For hurt McCoughtry, special gesture a Dream08/27/2021
- Mechelle Voepel covers the WNBA, women’s college basketball, and other college sports for espnW. Voepel began covering women’s basketball in 1984, and has been with ESPN since 1996.
Angel McCoughtry plays for Las Vegas now, but Atlanta remains her home.
On Thursday, the guard/forward returned to the city, where she played for a decade in the WNBA, for the first time as a member of the Aces. McCoughtry suffered a season-ending ACL injury in May, but Aces coach Bill Laimbeer and McCoughtry still hoped she could have a special moment in front of the Dream fans.
She received that near the end of the Aces’ 78-71 victory.
With 7.9 seconds left and the win secured, McCoughtry was substituted into the game amid an ovation from the fans. She went to the far corner of the court, and received a pass from teammate Jackie Young. McCoughtry took an uncontested shot from just inside the arc. It rimmed out and was rebounded by the Dream’s Tiffany Hayes, who then gave her former teammate a hug.
“When Bill asked me did I want to play today, get in the game for a couple of seconds, I was ecstatic,” McCoughtry said, adding with a laugh that she didn’t actually know she would be passed the ball. “So that’s why I missed the shot.
“There’s no word that’s going to describe the feeling. It was an amazing day. It’s good to be back home because I live here. I had a great time.”
Atlanta drafted McCoughtry first overall out of Louisville in 2009, and she led the Dream to the WNBA Finals three times (2010, ’11 and ’13.) She sat out the 2017 season to rest after many years of playing in both the WNBA and overseas. She was an All-Star for the fifth time in 2018, but suffered a knee injury late that season that kept her out of the playoffs.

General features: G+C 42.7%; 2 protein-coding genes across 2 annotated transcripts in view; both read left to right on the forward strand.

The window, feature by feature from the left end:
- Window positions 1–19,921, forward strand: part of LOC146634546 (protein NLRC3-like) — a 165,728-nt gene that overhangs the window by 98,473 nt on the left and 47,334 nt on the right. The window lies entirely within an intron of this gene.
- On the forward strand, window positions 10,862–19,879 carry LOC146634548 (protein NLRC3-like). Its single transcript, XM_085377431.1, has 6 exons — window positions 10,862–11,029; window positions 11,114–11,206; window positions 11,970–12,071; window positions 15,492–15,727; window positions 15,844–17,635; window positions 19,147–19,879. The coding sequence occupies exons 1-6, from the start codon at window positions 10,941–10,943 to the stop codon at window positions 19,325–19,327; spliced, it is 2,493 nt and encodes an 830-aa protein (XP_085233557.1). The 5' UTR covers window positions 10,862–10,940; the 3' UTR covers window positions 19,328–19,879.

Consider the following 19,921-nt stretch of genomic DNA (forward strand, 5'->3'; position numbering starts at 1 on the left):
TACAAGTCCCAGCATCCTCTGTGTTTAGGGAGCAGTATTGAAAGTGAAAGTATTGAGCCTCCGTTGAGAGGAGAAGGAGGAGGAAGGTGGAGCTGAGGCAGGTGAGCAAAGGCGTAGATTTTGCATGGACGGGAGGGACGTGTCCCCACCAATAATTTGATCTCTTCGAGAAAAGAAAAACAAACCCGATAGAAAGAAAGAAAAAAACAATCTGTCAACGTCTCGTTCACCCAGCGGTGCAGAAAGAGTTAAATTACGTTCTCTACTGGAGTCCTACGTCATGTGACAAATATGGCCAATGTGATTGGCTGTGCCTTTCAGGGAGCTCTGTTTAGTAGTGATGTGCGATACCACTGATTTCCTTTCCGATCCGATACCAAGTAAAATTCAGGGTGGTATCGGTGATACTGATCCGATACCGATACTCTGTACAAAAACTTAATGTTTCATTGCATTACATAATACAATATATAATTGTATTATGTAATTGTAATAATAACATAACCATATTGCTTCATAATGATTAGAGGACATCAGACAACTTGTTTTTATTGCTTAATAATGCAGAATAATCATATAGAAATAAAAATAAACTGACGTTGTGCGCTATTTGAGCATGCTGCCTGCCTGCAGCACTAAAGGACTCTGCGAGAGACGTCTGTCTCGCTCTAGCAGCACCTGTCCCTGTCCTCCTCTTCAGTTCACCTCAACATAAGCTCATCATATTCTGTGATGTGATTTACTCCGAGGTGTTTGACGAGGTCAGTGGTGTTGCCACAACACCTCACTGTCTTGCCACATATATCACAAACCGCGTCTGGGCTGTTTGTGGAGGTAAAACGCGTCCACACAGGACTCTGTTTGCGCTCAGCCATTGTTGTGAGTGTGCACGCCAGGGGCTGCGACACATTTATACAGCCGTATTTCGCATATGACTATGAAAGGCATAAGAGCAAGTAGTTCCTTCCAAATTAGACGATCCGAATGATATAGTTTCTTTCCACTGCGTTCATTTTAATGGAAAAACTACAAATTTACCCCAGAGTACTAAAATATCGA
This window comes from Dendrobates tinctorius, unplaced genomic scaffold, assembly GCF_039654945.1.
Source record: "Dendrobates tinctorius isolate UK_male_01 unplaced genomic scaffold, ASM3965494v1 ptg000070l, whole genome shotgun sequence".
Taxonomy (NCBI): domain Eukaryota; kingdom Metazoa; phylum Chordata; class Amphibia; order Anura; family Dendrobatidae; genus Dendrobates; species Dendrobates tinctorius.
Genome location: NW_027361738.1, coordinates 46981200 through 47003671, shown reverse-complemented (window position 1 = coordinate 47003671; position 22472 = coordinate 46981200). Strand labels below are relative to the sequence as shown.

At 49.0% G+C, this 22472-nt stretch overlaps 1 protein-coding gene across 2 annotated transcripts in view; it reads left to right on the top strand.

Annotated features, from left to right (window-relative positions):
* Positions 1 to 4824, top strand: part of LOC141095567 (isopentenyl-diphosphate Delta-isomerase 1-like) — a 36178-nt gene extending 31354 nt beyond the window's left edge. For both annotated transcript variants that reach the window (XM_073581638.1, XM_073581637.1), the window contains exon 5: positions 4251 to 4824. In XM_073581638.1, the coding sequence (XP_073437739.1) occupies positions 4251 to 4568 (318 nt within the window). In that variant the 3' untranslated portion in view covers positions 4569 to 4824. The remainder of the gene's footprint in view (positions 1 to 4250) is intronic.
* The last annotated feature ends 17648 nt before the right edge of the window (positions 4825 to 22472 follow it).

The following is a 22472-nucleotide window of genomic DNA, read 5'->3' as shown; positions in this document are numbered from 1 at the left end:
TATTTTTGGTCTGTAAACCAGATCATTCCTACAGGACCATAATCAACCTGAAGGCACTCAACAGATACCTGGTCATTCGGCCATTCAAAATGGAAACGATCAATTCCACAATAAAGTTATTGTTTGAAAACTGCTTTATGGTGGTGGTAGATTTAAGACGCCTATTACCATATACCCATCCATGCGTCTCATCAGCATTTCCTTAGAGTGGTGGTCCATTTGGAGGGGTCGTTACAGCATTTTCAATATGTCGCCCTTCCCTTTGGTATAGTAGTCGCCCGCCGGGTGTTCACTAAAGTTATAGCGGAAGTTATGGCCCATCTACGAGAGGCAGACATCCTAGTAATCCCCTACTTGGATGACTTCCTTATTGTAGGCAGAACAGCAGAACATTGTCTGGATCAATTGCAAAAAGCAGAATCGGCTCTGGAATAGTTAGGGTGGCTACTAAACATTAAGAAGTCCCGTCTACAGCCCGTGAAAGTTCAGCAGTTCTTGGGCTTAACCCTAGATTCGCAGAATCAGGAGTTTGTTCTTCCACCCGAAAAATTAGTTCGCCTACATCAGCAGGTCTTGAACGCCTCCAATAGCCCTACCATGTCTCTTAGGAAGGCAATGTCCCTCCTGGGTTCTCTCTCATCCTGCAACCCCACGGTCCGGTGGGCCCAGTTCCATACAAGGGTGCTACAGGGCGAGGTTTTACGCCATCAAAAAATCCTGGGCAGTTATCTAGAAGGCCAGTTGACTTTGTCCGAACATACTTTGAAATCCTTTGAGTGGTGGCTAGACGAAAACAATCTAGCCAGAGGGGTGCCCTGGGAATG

McCoughtry made a ceremonial appearance in one game in 2019, her last season with the Dream, while she was rehabbing that injury. In 2020, she signed as a free agent with Las Vegas and helped the Aces make the WNBA Finals. But because the season was played in the bubble in Bradenton, Florida, she didn’t get to make a return trip to play in Atlanta last year.
“I thought about it today at shootaround,” Laimbeer said of the decision to give McCoughtry time on the court Thursday. “I told her, ‘If there is a spot I can put you in this game to get an ovation from the crowd … I’ll do my best.’
“Angel’s not really an overly emotional person, but I thought it was a good thing for her. If it was next year, that would be two years removed. I just thought this was something to do, and she agreed.”
Hayes, who credited McCoughtry for helping her adjust to the league as a rookie in 2012, added: “It was good to see Angel at least touch the floor tonight.”
The Aces bounced back from a 76-62 loss to Connecticut on Tuesday as Laimbeer recorded his 300th regular-season WNBA victory, second most behind Washington’s Mike Thibault (354). Laimbeer, who previously coached at Detroit and New York in the WNBA, has 35 playoff wins, second all time to Minnesota coach Cheryl Reeve’s 41.
The 18-7 Aces already have clinched a playoff spot this season, along with 19-6 Connecticut and 18-8 Seattle. Those teams are jockeying for the top two spots in the standings, which guarantee a bye into the best-of-five semifinals.
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